Makeup Removing Secrets
Prevent a stain. It might look silly, but putting a polyester scarf over your head before pulling on a dress or top can prevent makeup and hairspray stains in the first place. It won’t muss your hair and it helps tight stuff slide on easily. Or spring for a reusable nylon makeup mask, which costs about $4 at most drugstores.
Nix deodorant marks. To remove those unsightly white streaks from your little black dress or other clothing before they set in, you can buy special texturized sponges made just for the job. Or grab that pair of ripped panty hose you were going to toss and use it to rub away the marks. No panty hose? Try a nylon sock or a used dryer sheet.
Sponge it up. The foam that often comes on hangers from the dry cleaner can also lift deodorant marks and foundation. Wrap the foam around a finger, then press and gently brush on the stain to lift it without smearing. Still there? Hit it with diluted Dawn blue dishwashing detergent. Simply work it in with a toothbrush and rinse.
Dab it away. To remove foundation from garments, blot up any excess, then dip a cotton swab in alcohol and gently dab the stain from the inside. Repeat until the stain is gone or there’s just a tiny trace, then launder or dry-clean the garment. If the fabric is washable, cover the stain with a laundry pretreatment product. Resolve Laundry Liquid aced our recent tests.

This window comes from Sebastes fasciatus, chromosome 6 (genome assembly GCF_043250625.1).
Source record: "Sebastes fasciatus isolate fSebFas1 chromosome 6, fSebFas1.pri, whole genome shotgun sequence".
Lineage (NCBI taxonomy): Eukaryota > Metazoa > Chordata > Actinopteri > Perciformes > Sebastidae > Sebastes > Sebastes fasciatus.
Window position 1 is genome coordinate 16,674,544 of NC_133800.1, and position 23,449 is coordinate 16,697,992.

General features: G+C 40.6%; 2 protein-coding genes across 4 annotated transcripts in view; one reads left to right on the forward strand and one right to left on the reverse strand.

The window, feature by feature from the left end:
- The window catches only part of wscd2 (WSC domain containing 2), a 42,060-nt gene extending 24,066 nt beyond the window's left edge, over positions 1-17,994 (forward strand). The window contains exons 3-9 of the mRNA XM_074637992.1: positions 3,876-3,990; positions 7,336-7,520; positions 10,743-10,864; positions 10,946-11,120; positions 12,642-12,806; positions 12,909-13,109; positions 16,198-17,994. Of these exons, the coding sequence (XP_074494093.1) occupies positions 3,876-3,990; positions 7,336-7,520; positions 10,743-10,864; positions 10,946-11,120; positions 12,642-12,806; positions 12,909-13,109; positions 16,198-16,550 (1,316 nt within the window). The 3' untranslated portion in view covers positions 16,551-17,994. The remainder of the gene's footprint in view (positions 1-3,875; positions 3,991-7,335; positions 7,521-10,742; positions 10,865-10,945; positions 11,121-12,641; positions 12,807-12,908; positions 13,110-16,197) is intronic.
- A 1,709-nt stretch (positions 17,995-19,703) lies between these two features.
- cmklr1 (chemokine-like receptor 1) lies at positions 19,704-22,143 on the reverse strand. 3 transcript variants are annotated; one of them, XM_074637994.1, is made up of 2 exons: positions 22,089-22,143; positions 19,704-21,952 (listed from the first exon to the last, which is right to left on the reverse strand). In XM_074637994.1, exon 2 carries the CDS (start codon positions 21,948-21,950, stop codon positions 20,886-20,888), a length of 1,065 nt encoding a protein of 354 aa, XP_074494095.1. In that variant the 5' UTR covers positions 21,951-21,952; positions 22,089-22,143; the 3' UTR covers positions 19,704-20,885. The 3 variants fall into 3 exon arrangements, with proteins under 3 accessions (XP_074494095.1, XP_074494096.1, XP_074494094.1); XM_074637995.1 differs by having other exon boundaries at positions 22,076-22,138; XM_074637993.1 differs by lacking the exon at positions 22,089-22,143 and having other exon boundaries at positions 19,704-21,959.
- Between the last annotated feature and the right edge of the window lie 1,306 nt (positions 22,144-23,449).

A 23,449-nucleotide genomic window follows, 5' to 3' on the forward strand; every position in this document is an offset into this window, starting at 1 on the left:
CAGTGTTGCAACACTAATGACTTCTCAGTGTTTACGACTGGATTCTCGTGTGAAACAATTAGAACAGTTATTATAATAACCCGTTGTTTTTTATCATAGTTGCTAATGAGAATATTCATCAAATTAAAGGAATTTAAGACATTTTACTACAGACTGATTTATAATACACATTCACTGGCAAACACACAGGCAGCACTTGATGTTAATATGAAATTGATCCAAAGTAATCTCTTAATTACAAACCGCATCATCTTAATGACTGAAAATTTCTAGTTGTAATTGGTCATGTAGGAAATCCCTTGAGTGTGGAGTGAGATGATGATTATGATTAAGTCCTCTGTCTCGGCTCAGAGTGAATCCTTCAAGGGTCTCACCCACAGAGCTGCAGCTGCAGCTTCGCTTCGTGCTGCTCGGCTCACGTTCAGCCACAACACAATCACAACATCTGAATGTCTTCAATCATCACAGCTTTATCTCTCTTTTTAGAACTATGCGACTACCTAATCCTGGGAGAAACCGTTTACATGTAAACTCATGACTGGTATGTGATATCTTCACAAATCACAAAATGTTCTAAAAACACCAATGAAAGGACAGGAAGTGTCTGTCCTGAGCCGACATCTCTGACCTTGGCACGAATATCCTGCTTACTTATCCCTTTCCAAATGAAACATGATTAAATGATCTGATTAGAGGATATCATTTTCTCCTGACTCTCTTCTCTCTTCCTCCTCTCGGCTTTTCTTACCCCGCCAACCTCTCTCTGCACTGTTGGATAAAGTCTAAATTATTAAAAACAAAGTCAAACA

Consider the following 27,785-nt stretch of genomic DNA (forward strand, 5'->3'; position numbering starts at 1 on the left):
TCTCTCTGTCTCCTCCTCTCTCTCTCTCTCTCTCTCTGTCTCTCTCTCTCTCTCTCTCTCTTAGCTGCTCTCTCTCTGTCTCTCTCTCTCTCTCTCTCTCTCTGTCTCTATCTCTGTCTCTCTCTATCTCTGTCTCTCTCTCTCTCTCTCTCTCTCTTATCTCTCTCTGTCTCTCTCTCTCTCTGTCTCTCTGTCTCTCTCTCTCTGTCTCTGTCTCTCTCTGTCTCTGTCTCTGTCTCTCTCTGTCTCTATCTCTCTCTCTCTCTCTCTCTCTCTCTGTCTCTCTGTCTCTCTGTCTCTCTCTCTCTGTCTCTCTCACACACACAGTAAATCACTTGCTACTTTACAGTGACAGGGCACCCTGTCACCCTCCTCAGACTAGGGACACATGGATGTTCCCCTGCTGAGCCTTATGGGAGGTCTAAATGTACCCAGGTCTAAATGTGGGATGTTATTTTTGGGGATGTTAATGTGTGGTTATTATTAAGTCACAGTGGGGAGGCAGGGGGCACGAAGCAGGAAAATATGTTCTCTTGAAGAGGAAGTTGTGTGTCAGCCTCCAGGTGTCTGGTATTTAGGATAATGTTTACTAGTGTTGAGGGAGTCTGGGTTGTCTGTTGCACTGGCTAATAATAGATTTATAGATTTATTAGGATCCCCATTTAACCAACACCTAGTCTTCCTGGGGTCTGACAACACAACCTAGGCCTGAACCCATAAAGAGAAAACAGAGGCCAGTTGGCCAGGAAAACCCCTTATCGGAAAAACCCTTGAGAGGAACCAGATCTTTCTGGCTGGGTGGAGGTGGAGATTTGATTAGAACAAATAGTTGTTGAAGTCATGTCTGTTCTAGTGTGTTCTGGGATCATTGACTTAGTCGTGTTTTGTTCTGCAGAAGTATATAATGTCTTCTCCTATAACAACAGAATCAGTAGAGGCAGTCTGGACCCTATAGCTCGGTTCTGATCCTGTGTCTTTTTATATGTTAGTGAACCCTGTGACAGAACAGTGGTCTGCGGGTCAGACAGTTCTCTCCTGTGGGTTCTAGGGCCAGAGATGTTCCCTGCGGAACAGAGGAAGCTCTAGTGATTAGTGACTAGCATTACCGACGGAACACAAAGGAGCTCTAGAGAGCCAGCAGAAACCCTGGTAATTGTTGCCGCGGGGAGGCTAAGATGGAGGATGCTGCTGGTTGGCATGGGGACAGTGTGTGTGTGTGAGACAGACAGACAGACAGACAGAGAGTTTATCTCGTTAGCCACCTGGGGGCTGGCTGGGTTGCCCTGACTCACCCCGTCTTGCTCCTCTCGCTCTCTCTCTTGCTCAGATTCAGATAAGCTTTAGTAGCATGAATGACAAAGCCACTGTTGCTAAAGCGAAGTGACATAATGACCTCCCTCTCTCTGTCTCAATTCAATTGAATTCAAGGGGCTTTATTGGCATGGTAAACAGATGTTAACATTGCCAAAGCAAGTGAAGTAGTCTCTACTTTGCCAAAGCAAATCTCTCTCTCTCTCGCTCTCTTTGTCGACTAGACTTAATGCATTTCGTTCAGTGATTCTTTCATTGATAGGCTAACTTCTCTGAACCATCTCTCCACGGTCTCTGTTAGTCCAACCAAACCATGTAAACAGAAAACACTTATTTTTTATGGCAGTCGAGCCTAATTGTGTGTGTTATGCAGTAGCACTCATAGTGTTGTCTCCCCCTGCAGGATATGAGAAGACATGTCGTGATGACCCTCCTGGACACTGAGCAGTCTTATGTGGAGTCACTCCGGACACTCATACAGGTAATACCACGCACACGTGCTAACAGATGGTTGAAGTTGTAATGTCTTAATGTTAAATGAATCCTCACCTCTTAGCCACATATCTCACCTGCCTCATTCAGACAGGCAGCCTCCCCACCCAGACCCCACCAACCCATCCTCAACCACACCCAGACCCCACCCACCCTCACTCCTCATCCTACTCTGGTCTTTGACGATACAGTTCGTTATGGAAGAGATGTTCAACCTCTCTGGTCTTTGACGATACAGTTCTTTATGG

Blow it off. If a dusting of face powder, eye shadow, or even the powdery sugar from a doughnut ends up on your outfit, try blowing it off with a hair dryer. Don’t wet it; that could drive the powder deeper in. If the blow-dryer doesn’t get it all out, toss the garment in the wash or take it to a dry cleaner.
Take a powder. To remove lipstick from a white collar, sprinkle baby powder on it to absorb the oils, then cover it with a clean cloth and run a warm, dry iron over it. It will come right up like the melted wax off a tablecloth. A dusting of baby powder helps lift oily gunk from faux fur, too. Sprinkle the area, put the garment in a cool dryer, and the stain will fluff off.
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Launched in Fall 2006 by Consumer Reports, ShopSmart draws upon the publication’s celebrated tradition of accepting no advertisements and providing unbiased product reviews. ShopSmart features product reviews, shopping tips on how to get the most out of products and “best of the best” lists. It’s ideal for busy shoppers who place a premium on time. ShopSmart has a newsstand price of $4.99 and is available nationwide at major retailers including Barnes & Noble, Wal-Mart, Borders, Kroger, Safeway and Publix. ShopSmart is available by subscription at www.ShopSmartmag.org.